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THE WHITLAMS with WASO @ Perth Concert Hall gets 8/10

The Whitlams with WASO @ Perth Concert Hall
Wednesday, May 3, 2017


The Whitlams celebrated 25 Years this week with an ambitious anniversary tour comprised of orchestral performances in every major Australian city. On Wednesday night they teamed up with the Western Australian Symphony Orchestra (WASO) for a special one night only performance at Perth Concert Hall. Starting at 8pm with a large but orderly crowd frontman Tim Freedman emerged in a striking blue suit and took his place behind the keyboard. The rest of the four-piece joined him on the front of the stage with guitarist Jack Housden front-and-centre looking more enthused than anyone else in the venue. The orchestra was a captivating backdrop that burst into life as the familiar notes of Charlie No.1 began proceedings amid rapturous applause.

Following the song Freedman welcomed the crowd to their anniversary tour, joking that he was going to enjoy the eight days and then “going back to sleep”. He then fittingly followed up the opener with Charlie No.2 (Buy Now Pay Later) and Charlie No.3 from their acclaimed 1998 album Eternal Nightcap. Freedman’s lively piano melodies were the centrepiece of the ensemble while celebrated conductor Guy Noble led the orchestra though the opening suite of songs. Warwick Hornby’s bass guitar was discernible but beautifully enveloped by the lower tones of the cello and brass sections. Jack Housden’s guitar would rise above the mix only on considered moments that added a new dynamic to the production and occasionally reminding you that there was still a rock band at the heart of it all.

Surprisingly some of the most captivating moments were when the songs were stripped back to just Freedman’s voice and the piano. Songs like God Drinks Down at the Sando were given the chance to breathe and the sheer restraint and anticipation of having an entire orchestra at the ready remaining silent made made moments like these all the more electrifying. After the spellbinding Blow up the Pokies, Freedman open to “lighten things up a little”, encouraging the audience to cast their minds back with him to the trials of “shared accommodation” in You Sound Like Louis Burdett. This was the first time in the set you felt the band and the orchestra were truly allowed to give it their all with the brass section deployed to its full capacity and had the audience bouncing in their chairs. After Fall for You Freedman praised the venue saying it was a “beautiful sounding room”, contrasted to the Sydney Opera House the night before which was a “beautiful looking room”.

Freedman often charmed the audience between tracks often with candide observations of his time with the group: “25 years is a long time. We’ve been through more Prime Ministers than drummers”. He also praised the work of director Guy Noble and the orchestra particularly for their “James Bond” style interpretation of the sneering Up Against the Wall. This was never demonstrated better than during Out the Back, when Freedman walked away from the keyboard to the side of stage just to watch the orchestra for a minute or two and appreciate them as part of the audience and then applauding them as much as anyone else in the room.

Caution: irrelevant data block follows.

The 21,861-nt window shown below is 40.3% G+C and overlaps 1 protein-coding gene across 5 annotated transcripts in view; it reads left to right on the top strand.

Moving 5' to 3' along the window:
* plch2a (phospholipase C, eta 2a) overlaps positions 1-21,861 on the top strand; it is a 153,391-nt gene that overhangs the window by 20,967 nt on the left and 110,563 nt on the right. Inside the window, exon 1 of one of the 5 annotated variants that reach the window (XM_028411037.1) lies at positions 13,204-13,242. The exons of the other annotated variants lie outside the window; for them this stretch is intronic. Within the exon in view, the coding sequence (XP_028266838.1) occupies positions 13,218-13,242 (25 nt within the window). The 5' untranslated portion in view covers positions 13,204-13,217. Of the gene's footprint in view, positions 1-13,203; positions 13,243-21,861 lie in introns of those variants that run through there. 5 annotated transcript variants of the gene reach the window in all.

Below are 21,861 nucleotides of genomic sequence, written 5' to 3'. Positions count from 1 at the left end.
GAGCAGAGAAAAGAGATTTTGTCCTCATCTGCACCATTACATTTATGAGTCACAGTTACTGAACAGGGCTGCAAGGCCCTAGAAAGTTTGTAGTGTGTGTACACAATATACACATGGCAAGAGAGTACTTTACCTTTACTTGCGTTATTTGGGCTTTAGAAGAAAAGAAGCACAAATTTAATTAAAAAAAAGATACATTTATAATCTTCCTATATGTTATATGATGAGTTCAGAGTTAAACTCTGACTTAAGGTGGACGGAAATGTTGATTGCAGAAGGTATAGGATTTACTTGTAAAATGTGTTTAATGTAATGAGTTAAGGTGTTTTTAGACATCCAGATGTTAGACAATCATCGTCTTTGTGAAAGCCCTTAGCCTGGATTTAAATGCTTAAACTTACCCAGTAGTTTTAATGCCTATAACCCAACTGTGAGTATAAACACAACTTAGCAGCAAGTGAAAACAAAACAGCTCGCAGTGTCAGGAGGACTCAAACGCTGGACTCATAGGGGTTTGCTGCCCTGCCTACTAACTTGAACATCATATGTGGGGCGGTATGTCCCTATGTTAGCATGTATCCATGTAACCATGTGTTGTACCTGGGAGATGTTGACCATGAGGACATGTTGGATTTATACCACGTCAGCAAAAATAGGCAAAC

Possibly the only part of the production that could have been done better was the application of Terepai Richmond on the drums. The presence of an acoustic drum kit at the very front of the stage put it too high in the mix and sometimes its sheer volume intruded on the sound of the orchestra. It definitely felt appropriate to have the band members staged in front of the orchestra meaning it was probably an unavoidable trade-off, however it made it difficult for Richmond to ease in and out of songs with the same subtlety that everyone else enjoyed.

After a brief intermission, Freedman breezed through more popular tracks like Melbourne, No Aphrodisiac and I Make Hamburgers, the latter pushing the group to the same emphatic levels captured on Louis Burdett. He also pulled out a few surprises, paying homage to former guitarist Stevie Plunder with his track The Ballad of Lester Walker, which opened their debut album in 1993. There was also folk classic Soldier Boys, “not from the last century but the one before”, which Freedman joked he intended to release as a single but decided against it when Rolf Harris beat him to it. Nothing seemed to cap off the evening and the Whitlams’ career better than Thank You (for Loving Me at My Worst), and when they bowed to the crowd the audience gave the group and WASO a well-deserved standing ovation. Although keeping to script they basically turned on their heels side of stage for a fun and fitting encore of their namesake Gough.

Although audiences might be used to the concept now, putting the works of a rock band into an orchestral arrangement is a complex and ambitious task. The fact that The Whitlams are doing just that with six different orchestras over eight days across a continent the size of Australia is nothing short of astounding. Their performance with WASO last night demonstrated they have an elite level of professionalism and yet seem to have lost none of their youthful charm. It might not have all been perfect but ultimately it is the personality of the songs that allow them captivate an audience even after 25 years.


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